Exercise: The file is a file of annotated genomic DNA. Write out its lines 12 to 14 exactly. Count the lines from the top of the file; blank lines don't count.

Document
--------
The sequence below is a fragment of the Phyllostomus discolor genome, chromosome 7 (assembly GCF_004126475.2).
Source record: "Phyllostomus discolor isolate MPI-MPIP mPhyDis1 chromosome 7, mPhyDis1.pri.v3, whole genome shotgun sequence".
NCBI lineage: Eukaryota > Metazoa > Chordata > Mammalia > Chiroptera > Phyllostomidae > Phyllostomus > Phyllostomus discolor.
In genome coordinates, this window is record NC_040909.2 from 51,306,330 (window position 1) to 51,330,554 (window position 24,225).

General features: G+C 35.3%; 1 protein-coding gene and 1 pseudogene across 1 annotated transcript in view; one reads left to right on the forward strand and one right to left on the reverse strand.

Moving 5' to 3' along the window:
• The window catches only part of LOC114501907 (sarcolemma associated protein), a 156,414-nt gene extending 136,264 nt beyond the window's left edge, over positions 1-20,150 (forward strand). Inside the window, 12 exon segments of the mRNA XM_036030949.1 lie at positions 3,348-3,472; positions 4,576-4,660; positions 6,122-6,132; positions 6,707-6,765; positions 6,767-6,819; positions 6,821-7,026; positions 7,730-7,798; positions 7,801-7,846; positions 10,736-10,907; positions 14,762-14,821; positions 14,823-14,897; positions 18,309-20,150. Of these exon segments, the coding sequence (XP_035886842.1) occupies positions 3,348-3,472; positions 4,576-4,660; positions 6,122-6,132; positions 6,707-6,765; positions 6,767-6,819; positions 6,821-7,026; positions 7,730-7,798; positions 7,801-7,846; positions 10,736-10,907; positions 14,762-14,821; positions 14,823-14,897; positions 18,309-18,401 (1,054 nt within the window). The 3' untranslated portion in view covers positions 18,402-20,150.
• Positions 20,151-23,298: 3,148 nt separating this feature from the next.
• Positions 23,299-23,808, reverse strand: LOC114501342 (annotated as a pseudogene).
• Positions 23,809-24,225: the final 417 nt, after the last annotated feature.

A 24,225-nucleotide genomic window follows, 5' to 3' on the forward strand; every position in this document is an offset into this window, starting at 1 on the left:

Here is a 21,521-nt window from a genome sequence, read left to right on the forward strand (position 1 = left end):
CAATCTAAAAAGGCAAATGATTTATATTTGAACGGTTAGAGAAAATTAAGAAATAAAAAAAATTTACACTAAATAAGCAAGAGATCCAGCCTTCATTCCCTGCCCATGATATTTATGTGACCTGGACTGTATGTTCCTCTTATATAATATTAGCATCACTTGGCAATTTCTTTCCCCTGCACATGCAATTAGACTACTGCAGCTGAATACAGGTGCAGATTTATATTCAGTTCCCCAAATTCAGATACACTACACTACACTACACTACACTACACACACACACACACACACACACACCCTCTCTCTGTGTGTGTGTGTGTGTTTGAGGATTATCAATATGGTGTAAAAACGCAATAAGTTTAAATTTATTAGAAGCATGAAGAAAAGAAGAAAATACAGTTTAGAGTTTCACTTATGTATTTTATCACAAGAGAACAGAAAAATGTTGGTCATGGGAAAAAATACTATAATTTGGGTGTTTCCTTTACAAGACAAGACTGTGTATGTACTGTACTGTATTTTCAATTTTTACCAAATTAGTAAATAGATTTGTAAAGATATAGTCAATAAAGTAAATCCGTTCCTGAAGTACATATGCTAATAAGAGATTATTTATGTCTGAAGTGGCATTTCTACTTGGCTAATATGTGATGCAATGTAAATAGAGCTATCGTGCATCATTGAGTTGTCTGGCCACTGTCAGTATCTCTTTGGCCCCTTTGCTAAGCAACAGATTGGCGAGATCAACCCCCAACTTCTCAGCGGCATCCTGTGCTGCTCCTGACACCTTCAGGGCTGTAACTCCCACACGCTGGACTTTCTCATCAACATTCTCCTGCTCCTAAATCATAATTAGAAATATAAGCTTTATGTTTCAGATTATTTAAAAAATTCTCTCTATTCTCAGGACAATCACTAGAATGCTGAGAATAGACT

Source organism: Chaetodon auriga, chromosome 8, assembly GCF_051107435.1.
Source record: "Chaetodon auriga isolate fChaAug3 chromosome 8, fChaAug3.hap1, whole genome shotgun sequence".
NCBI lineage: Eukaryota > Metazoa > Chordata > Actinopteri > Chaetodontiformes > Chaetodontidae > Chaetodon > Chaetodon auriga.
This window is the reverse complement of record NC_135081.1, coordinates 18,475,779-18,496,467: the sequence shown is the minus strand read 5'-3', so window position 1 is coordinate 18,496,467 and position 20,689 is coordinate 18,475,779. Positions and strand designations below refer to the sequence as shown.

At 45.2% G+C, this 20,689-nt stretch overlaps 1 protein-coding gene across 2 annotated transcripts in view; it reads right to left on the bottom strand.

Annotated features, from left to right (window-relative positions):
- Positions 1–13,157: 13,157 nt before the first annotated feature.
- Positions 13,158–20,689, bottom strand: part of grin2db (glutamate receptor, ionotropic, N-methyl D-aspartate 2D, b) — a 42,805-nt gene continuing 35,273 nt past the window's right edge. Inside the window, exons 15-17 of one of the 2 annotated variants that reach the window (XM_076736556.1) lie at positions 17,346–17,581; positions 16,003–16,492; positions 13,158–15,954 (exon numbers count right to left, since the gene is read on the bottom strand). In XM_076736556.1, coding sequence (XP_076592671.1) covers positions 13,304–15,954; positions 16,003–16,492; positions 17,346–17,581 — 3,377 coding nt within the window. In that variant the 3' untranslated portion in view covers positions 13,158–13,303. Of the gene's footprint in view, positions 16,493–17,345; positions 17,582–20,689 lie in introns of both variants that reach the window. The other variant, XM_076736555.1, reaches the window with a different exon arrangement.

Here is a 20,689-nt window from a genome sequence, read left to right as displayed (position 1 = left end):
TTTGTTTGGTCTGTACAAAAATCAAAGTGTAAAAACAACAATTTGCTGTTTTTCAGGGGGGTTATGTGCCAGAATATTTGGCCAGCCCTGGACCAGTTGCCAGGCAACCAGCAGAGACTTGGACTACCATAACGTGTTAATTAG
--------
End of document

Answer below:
Here is a 21,521-nt window from a genome sequence, read left to right on the forward strand (position 1 = left end):
CAATCTAAAAAGGCAAATGATTTATATTTGAACGGTTAGAGAAAATTAAGAAATAAAAAAAATTTACACTAAATAAGCAAGAGATCCAGCCTTCATTCCCTGCCCATGATATTTATGTGACCTGGACTGTATGTTCCTCTTATATAATATTAGCATCACTTGGCAATTTCTTTCCCCTGCACATGCAATTAGACTACTGCAGCTGAATACAGGTGCAGATTTATATTCAGTTCCCCAAATTCAGATACACTACACTACACTACACTACACTACACACACACACACACACACACACACCCTCTCTCTGTGTGTGTGTGTGTGTTTGAGGATTATCAATATGGTGTAAAAACGCAATAAGTTTAAATTTATTAGAAGCATGAAGAAAAGAAGAAAATACAGTTTAGAGTTTCACTTATGTATTTTATCACAAGAGAACAGAAAAATGTTGGTCATGGGAAAAAATACTATAATTTGGGTGTTTCCTTTACAAGACAAGACTGTGTATGTACTGTACTGTATTTTCAATTTTTACCAAATTAGTAAATAGATTTGTAAAGATATAGTCAATAAAGTAAATCCGTTCCTGAAGTACATATGCTAATAAGAGATTATTTATGTCTGAAGTGGCATTTCTACTTGGCTAATATGTGATGCAATGTAAATAGAGCTATCGTGCATCATTGAGTTGTCTGGCCACTGTCAGTATCTCTTTGGCCCCTTTGCTAAGCAACAGATTGGCGAGATCAACCCCCAACTTCTCAGCGGCATCCTGTGCTGCTCCTGACACCTTCAGGGCTGTAACTCCCACACGCTGGACTTTCTCATCAACATTCTCCTGCTCCTAAATCATAATTAGAAATATAAGCTTTATGTTTCAGATTATTTAAAAAATTCTCTCTATTCTCAGGACAATCACTAGAATGCTGAGAATAGACT

Source organism: Chaetodon auriga, chromosome 8, assembly GCF_051107435.1.